February 21, 2013
President Barack Obama (EPA/Tannen Maury)
President Barack Obama (EPA/Tannen Maury)

As per usual, Larry Kudlow hits the nail on the head in his latest his op-ed, “The Pro-Growth Sequester.”

One of the potential outcomes of the sequester is that it doesn’t bring about sweeping poverty, collapsed government, and the end of the world.  According to Kudlow and the CBO, sequestration will cause budget outlays to “come down by $44 billion, or one-quarter of 1 percent of GDP.”  But I guess in Washington, any hint of a slowdown of spending is alarming to many.

Among the contingencies we should consider is what if the sequester isn’t so bad and it is actually a first, modest step toward some spending discipline in Washington?  It’ll be interesting to see if after the non-collapse, President Obama tries to take credit.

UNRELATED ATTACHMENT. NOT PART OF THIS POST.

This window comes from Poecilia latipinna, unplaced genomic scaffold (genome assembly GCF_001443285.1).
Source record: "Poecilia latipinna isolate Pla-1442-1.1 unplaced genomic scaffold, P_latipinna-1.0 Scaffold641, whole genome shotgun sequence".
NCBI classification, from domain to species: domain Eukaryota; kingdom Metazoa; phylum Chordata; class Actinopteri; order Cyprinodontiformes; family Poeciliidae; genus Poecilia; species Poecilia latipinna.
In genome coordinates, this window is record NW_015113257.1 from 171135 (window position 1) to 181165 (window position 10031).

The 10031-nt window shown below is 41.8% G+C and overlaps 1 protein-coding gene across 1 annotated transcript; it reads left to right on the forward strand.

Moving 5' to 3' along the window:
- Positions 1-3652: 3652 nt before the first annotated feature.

The sequester is something of a political phenomenon.  When it goes into effect, it will be one of the most significant things to occur in Washington in the last four years and oddly, none of the Congressional leadership nor the president is for it.  Again, something big is about to happen that no one in power supports.  Maybe there is a lesson to be learned here. Perhaps we should write more laws that declare if the president and Congress don’t act, then spending cuts will ensue.  We have never been particularly successful in slowing spending any other way.

Undoubtedly, next week the media will be scrambling for made-for-TV visuals of long lines at airports, idle warships, and somebody somewhere missing a meal as a result of the government having, as Kudlow put it, only 1.25 percent of its budget cut.  We need to prepare for the possibility that there won’t actually be any drama or calamity after March 1. What will be the lessons learned?